Revenue generation at our Hong Kong and France offices also suffered due to the international travel restrictions and as a result, all coins submissions comprising the Hong Kong and France revenues need to be authenticated and graded in the U.S. and returned to those local offices, which delays turnaround times to customers and revenue generation at those offices.

 

Our cards / autographs and coin authentication and grading revenues represented approximately 98% of total revenues in the current quarter and reflects the continued importance of those two businesses to our overall financial performance.

 

For the reasons discussed above under “Factors That Can Affect our Revenues and Gross Profit Margin”, and “Impact of Economic Conditions on our Financial Performance”, the level of coin revenues can be volatile.

 

With respect to our cards and autographs business, we plan on continuing to increase personnel and authentication and grading capacity to address the continued record backlog in that business. In addition, in early October 2020, we leased additional space which will enable us to support the continued growth of our cards and autographs business.

 

As previously disclosed, our second fiscal quarter ending December 31, 2020, is typically our seasonally slowest quarter of the year for coins in the United States due to the winter holidays that occur in that quarter and we expect that trend to continue this year. See also Recent Developments: COVID-19.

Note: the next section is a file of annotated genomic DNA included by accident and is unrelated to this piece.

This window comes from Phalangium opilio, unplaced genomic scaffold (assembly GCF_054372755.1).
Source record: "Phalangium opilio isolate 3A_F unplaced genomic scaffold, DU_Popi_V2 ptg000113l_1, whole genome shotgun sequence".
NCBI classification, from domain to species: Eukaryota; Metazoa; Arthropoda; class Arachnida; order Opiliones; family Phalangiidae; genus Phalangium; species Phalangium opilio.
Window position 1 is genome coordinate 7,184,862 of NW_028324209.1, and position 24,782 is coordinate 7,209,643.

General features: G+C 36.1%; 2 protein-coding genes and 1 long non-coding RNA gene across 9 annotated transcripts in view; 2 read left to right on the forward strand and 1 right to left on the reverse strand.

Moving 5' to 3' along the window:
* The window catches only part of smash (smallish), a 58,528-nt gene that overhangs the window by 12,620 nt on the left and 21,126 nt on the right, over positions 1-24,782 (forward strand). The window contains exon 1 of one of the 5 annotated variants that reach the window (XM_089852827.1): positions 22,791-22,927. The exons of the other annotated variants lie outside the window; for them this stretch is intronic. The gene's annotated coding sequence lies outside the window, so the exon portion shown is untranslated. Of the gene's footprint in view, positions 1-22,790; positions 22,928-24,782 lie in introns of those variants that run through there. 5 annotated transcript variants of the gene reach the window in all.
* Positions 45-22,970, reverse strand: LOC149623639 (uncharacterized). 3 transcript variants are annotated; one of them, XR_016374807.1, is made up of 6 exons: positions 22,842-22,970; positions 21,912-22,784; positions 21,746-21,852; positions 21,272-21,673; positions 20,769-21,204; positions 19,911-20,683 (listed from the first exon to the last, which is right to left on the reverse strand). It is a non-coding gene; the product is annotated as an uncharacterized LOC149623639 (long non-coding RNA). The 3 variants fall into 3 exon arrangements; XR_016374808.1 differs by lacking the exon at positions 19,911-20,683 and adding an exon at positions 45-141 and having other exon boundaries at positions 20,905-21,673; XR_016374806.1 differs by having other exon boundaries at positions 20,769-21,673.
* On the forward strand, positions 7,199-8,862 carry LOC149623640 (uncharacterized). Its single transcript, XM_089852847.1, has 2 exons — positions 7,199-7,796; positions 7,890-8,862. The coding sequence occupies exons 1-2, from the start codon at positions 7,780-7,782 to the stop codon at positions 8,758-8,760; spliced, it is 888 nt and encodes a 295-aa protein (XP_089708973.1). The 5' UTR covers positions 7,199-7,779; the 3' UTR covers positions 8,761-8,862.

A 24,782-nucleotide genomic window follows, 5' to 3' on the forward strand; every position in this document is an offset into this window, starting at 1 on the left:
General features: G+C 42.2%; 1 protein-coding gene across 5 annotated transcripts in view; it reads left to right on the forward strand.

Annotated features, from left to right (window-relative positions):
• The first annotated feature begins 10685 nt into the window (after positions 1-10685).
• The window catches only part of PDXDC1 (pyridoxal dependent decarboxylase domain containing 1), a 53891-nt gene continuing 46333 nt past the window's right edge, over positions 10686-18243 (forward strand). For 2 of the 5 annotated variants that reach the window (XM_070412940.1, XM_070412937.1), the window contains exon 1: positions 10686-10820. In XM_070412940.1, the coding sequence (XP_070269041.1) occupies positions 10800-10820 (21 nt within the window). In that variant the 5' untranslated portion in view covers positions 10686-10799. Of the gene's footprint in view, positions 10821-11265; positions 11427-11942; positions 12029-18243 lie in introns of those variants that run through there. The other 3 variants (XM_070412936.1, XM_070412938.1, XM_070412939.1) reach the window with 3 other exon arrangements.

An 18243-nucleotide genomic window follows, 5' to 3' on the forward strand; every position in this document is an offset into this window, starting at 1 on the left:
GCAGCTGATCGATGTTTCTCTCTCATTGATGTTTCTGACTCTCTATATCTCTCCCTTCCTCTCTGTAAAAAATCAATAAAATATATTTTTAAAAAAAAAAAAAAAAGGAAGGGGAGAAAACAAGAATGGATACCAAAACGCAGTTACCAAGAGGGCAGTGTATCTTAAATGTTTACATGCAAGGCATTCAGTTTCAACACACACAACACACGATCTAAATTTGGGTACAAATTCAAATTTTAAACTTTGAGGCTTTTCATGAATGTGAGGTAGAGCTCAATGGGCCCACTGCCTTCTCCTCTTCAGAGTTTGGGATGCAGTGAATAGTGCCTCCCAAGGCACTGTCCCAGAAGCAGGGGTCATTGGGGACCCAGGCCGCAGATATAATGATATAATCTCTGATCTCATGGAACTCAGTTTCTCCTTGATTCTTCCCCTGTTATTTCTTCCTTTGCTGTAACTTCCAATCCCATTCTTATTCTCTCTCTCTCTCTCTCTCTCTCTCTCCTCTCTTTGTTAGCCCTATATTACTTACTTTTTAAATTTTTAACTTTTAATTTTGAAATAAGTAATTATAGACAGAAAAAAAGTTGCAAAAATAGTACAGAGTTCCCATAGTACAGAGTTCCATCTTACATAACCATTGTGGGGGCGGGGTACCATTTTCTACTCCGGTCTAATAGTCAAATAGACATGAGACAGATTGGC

With respect to China, we will continue to focus on increasing local capacity to offset the travel restrictions discussed above which we expect will result in progressive revenue growth in future quarters.

 

Gross Profit

 

Gross profit is calculated by subtracting the cost of revenues from net revenues. Gross profit margin is gross profit stated as a percent of net revenues. The costs of authentication and grading revenues consist primarily of labor to authenticate and grade collectibles, production costs, credit card fees, warranty expense and occupancy, security and insurance costs that directly relate to providing authentication and grading services. Cost of revenues also includes printing, other direct costs of generating our non-grading related services revenues and the costs of product revenues, which represent the carrying value of the inventory of products (primarily collectible coins) that we sold and any inventory related reserves, considered necessary.